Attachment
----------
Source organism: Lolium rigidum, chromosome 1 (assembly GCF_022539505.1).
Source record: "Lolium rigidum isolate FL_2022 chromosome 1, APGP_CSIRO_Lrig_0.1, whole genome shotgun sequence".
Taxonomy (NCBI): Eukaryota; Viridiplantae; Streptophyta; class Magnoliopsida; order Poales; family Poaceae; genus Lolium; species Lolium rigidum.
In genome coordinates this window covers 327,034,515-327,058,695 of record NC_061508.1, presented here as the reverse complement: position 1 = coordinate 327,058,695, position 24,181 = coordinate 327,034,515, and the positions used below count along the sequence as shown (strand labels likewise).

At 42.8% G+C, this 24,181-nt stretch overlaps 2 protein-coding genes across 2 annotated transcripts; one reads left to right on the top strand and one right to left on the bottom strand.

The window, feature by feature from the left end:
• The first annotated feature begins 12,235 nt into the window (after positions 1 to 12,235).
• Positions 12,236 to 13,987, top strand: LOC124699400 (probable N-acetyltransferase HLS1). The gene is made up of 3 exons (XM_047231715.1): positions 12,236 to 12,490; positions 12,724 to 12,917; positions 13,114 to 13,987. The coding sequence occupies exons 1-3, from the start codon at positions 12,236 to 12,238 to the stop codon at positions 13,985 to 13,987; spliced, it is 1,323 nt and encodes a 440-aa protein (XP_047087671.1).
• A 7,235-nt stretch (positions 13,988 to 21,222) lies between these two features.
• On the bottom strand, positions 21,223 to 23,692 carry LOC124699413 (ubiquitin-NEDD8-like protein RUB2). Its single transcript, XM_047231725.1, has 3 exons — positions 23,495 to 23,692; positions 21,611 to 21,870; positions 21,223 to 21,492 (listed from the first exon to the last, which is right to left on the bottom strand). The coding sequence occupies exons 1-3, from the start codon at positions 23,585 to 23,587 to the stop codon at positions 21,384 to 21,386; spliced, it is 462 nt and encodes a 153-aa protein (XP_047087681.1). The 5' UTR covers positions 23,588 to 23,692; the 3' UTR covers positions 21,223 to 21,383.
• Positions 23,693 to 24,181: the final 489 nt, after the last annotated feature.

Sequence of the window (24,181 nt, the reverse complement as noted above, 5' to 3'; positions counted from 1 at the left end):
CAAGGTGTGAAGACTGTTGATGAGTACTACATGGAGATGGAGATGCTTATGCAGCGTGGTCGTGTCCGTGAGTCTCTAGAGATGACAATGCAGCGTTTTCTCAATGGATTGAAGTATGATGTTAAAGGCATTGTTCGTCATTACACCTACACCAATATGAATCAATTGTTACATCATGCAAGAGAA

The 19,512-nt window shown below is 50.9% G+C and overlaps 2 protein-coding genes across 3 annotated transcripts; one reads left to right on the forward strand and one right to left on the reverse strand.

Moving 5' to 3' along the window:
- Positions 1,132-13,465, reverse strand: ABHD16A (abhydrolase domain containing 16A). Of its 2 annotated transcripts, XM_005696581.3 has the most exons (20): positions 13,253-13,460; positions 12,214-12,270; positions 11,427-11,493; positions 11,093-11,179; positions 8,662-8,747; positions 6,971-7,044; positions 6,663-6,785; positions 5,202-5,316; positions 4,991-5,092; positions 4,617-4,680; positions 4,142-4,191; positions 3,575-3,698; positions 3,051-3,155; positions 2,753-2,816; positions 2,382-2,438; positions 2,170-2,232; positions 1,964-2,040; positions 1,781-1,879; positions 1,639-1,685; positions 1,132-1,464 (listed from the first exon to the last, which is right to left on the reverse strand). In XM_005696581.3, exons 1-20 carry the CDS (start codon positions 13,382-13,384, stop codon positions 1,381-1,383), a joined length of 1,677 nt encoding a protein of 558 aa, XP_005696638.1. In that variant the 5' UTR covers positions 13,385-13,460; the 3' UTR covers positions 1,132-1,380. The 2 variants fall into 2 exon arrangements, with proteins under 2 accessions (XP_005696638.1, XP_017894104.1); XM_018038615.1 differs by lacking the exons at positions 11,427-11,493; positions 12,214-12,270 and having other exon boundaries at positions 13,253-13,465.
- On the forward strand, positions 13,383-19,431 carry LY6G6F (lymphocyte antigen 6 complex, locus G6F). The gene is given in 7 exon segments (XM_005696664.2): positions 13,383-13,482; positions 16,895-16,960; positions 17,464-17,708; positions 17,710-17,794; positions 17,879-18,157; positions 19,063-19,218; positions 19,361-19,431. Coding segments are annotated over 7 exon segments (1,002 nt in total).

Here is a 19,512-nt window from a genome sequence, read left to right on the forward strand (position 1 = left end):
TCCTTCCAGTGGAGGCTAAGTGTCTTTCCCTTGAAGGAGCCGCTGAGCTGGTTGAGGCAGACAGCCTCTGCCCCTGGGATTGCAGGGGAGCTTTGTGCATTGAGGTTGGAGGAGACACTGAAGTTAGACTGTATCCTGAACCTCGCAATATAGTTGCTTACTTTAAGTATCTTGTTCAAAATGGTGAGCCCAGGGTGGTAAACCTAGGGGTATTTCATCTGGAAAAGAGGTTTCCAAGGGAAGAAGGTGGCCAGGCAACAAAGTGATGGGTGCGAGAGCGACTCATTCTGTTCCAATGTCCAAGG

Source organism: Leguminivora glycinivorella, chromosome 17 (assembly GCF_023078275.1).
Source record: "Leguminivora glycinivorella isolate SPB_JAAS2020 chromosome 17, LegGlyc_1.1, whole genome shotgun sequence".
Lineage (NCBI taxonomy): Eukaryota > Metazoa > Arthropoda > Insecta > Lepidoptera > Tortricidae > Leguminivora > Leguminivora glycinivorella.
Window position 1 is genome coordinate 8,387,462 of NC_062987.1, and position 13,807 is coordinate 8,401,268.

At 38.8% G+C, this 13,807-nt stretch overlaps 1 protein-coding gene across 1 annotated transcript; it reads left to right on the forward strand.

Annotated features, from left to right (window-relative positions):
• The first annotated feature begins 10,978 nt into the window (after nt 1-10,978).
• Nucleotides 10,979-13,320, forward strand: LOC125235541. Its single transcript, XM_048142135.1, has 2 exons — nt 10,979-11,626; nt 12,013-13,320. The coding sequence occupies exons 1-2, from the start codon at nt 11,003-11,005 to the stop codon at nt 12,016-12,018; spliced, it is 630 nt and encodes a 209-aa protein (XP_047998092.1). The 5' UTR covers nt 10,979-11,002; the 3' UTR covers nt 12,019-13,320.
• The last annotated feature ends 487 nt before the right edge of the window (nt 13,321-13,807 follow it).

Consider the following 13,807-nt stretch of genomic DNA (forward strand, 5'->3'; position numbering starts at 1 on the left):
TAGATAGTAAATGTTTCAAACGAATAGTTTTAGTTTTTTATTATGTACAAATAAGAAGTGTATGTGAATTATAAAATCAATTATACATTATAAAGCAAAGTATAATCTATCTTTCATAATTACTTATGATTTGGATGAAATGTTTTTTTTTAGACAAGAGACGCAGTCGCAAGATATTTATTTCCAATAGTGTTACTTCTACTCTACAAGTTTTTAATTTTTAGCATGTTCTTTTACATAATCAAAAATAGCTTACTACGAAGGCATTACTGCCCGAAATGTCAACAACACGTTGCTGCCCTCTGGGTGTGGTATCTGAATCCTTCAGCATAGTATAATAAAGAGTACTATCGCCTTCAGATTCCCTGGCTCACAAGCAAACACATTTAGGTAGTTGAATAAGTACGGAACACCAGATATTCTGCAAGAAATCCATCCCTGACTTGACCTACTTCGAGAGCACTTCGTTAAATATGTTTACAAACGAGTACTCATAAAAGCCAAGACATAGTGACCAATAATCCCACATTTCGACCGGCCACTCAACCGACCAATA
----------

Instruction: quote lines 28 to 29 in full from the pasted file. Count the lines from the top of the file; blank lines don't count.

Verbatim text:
• The last annotated feature ends 487 nt before the right edge of the window (nt 13,321-13,807 follow it).

Consider the following 13,807-nt stretch of genomic DNA (forward strand, 5'->3'; position numbering starts at 1 on the left):